The Spanish Inquisition

Written by Andrew Linn on October 1, 2019

The Spanish Inquisition. One of the most notorious organizations in the history of the World. It has also been demonized by some historians and in popular culture. But in reality, it wasn’t as bad as some people think.

First of all, the Spanish Inquisition is not to be confused with the Papal Inquisition, the latter of which was established in 1231 by Pope Gregory IX, and was under Papal control. In fact, the Spanish Inquisition was established by Ferdinand I of Aragon and Isabella I of Castile in 1478 after being authorized via a papal bull from Pope Sixtus IV that year, and it answered to the Spanish crown instead of the Pope.

The Spanish Inquisition investigated heretics and witches, just like its Papal counterpart did. But it also investigated conversos (Jews and Muslims) who were thought to have converted to Christianity but were still secretly practicing their original faith.

Muslims were the main target of the Spanish Inquisition, partly due to the fact that the Reconquista (the Christians taking back Spain from the Moors) was in its final stages. Granada, the last Muslim stronghold in Spain, fell to the Christians in 1492.

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The Muslims who still lived in Spain after the Reconquista were allowed the same rights as other Spanish citizens, including freedom of religion. But some of these Muslims would abuse their freedoms by means of rebellion, subversion, and collaboration with Muslim nations. Some of them even converted to Christianity in order to avoid suspicion by the authorities, but remained secretly remained Muslim for the purpose of subversion.

Hence, the Spanish Inquisition was established primarily to investigate these individuals. Torture was used, but it was not as severe as some people claim.

Many of the methods of torture were the same methods that the Romans had used centuries earlier. The Spanish Inquisition also borrowed methods of torture from the Muslims. There were also rules established regarding the use of torture, which are as follows:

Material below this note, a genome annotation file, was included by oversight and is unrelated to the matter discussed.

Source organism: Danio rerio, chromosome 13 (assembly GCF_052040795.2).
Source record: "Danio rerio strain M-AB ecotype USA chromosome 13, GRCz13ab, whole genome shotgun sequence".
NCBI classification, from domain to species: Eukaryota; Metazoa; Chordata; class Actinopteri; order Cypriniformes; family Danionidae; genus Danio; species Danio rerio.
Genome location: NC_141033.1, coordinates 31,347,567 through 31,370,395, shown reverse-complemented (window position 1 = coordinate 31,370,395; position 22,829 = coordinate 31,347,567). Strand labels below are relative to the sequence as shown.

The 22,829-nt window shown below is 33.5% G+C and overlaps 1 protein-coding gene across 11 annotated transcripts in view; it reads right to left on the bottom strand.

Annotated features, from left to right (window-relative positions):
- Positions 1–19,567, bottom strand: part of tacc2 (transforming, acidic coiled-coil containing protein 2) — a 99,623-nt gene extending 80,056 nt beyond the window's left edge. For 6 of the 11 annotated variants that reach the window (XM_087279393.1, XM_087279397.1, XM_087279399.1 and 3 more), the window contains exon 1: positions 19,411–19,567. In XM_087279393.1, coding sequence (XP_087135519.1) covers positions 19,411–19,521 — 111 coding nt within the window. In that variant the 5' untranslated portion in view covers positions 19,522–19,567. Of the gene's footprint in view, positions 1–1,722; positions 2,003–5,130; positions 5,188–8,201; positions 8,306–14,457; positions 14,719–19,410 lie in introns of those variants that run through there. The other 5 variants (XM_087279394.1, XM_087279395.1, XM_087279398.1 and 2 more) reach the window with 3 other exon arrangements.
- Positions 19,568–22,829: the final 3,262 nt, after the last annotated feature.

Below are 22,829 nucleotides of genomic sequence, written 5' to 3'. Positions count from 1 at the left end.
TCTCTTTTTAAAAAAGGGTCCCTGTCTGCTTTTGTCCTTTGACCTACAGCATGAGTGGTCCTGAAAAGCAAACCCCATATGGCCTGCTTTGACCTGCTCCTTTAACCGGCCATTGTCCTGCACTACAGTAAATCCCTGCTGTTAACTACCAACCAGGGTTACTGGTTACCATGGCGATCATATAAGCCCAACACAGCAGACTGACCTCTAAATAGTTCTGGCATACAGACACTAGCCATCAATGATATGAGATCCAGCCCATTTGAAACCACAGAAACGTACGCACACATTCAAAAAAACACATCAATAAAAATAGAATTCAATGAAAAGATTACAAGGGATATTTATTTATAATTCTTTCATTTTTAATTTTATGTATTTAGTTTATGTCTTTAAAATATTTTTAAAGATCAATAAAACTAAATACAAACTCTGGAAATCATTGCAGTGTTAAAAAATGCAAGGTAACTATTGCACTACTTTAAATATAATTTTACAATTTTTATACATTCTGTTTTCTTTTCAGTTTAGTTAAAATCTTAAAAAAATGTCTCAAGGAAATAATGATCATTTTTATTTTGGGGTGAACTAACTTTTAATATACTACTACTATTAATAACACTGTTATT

• No bloodletting was allowed.
    • A doctor would always be present.
    • Torture would only be used on an individual for no more than 15 minutes.

It should be noted that torture was rarely used during the second interrogation
for a suspect, and never used on that individual after that. In addition, many
people were acquitted by the Spanish Inquisition.

The number of people executed during the period of the Spanish Inquisition (1478-1834) was in the thousands, not in the millions as some people claim.

Although historians disagree on the actual number, it appears to range from 3,000 to 5,000. Some say even as many as 300,000 executions took place, although it is unlikely that was the case. In addition, the Spanish Inquisition did not carry out the executions. That was the responsibility of the Spanish authorities. Being burned at the stake was the usual method of execution, but the condemned could be strangled to death beforehand if they repented or bribed the executioner.

As for book burning, the books that were burnt turned out to be pornographic
novels.

Portugal, which for a time was part of Spain, also had its own inquisition.

So why did the Spanish Inquisition become so demonized over the centuries? It was mainly due to anti-Catholic propaganda being launched in in the aftermath of the Reformation, particularly in Protestant England.

Thus, the Spanish Inquisition was no different than the Papal Inquisition. The interrogations and trials it carried out were fair. And there no iron maidens or the use of red hot pokers.

Andrew Linn
Andrew Linn is a member of the Owensboro Tea Party and a former Field Representative for the Media Research Center. An ex-Democrat, he became a Republican one week after the 2008 Presidential Election. He has an M.A. in history from the University of Louisville, where he became a member of the Phi Alpha Theta historical honors society. He has also contributed to examiner.com and Right Impulse Media.

 

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